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The South African High Court has postponed until October the decision on whether to extradite Mozambique’s former Finance Minister, Manuel Chang, to Mozambique or to the United States.
The extradition hearing was to have taken place this Tuesday, 13 August, but a spokesperson for the South African Justice Ministry, cited by the Portuguese news agency Lusa, confirmed the postponement.
The new dates for the hearing are 16 and 17 October. Coincidentally or otherwise, this is immediately after the Mozambican general elections, scheduled for 15 October.
Chang has been in police custody in Johannesburg since 29 December. He was detained on the basis of an international arrest warrant, issued by the United States justice authorities, who want him to stand trial in New York on charges of conspiracy to commit money laundering, wire fraud and securities fraud.
The charges arise out of the gigantic scandal whereby, based on government guarantees signed by Chang in 2013 and 2014, three fraudulent, security related companies, Ematum (Mozambican Tuna Company), Proindicus and MAM (Mozambique Asset Management), obtained loans of more than two billion US dollars from the banks Credit Suisse and VTB of Russia. Since the companies are not, and never were, viable, the Mozambican state is liable to repay the full amount.
The US investigations showed that at least 200 million dollars of the loan money was spent on bribes and kickbacks. The US claims jurisdiction because American banks were used in the money laundering scheme, and some of the debt was sold on to American investors.
The Mozambican Attorney-General’s Office (PGR) also wants to put Chang on trial on charges arising from the Ematum, Proindicus and MAM loans – but in Maputo, not in New York.
One of the last acts of the former South African Justice Minister, Michael Masupha, before leaving office, was to decide that Chang would be extradited to Mozambique rather than to the US. His successor, Ronald Lamola, is trying to overturn that decision, and Chang’s fate now rests in the hands of Gauteng division of the South African High Court.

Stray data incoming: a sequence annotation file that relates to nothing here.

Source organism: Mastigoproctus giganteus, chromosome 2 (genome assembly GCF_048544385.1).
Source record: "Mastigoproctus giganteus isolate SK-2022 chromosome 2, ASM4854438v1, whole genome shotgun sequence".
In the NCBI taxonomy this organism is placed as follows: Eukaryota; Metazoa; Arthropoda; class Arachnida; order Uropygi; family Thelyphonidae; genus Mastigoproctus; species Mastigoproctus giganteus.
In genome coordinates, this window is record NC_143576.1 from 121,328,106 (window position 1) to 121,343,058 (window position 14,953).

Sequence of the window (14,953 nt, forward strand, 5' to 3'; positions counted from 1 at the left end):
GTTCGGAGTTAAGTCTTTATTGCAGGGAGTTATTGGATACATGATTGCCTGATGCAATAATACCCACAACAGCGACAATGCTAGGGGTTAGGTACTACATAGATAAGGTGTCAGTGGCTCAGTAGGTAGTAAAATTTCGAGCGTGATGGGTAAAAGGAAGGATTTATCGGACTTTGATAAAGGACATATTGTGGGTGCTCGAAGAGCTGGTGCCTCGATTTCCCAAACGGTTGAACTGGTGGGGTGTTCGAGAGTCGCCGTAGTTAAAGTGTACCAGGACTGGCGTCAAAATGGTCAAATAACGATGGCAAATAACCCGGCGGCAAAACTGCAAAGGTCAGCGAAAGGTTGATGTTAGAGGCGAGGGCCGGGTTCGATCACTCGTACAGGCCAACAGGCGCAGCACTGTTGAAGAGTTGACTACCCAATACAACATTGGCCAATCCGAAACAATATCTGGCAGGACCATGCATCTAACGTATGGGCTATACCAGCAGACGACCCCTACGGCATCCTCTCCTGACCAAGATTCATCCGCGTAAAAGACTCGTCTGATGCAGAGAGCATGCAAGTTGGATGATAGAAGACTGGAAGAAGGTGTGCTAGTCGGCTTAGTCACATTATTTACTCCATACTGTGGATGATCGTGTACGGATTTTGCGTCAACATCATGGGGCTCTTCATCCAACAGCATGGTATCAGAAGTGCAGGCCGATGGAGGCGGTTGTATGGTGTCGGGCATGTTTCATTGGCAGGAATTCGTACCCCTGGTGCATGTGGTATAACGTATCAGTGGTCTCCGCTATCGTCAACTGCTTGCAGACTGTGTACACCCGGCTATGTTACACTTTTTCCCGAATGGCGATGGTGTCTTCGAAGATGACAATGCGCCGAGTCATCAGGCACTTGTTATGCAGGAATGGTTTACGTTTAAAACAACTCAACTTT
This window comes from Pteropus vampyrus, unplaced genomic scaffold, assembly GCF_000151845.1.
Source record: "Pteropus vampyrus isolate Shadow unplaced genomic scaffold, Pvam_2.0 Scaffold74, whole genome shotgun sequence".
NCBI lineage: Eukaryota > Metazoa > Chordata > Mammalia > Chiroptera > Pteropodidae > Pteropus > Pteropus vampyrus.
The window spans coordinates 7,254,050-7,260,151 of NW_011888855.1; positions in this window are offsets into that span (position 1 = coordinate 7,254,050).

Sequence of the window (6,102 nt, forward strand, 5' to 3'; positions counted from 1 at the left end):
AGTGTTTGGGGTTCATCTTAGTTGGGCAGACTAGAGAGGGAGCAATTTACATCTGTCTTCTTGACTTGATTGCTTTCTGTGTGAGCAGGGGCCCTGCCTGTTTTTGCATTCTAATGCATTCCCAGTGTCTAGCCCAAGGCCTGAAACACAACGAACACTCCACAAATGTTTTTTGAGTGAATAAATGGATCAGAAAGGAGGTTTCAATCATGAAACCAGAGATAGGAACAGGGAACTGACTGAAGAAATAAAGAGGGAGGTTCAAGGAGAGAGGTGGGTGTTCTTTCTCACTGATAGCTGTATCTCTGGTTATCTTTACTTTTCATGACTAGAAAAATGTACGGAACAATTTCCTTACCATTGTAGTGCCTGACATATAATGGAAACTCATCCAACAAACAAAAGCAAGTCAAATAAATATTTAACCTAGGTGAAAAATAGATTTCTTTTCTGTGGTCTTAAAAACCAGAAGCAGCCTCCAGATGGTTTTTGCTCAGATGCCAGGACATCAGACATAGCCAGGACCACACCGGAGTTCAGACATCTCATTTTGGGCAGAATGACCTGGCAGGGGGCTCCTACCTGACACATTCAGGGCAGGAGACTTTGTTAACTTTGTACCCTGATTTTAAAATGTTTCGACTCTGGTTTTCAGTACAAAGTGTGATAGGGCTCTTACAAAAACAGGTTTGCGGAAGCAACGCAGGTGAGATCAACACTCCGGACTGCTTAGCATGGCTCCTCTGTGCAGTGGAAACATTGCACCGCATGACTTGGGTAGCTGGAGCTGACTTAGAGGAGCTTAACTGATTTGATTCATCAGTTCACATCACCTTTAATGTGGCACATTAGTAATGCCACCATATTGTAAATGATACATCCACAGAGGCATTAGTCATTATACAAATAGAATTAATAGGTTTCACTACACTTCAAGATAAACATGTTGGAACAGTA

There are two requests to review Masupha’s decision – one from Lamola, and one from a range of Mozambican civil society organisations, represented by the Budget Monitoring Forum (FMO).
Lamola argued that the decision to allow extradition to Mozambique was wrong because Chang, as a member of the Mozambican parliament, the Assembly of the Republic, enjoyed immunity from arrest, and because no formal charges had yet been laid against him in Mozambique.
Chang took care of the first problem by resigning his seat in the Assembly in late July. But there are still no charges against him, and time is running out. The Mozambican prosecutors have another two days to file a charge sheet against Chang.
The Mozambican government intervened in the case for the first time in late July, when it hired a South African law firm, Mabunda Incorporated, to try to persuade the South African courts to uphold Masupha’s decision and send Chang back to Maputo.
The Mabunda lawyers argued they needed more time to prepare, and so proposed that the hearing be postponed to 3 September. The court, however, opted for a much longer postponement, setting 16 October as the date for the hearing.Source: AIM
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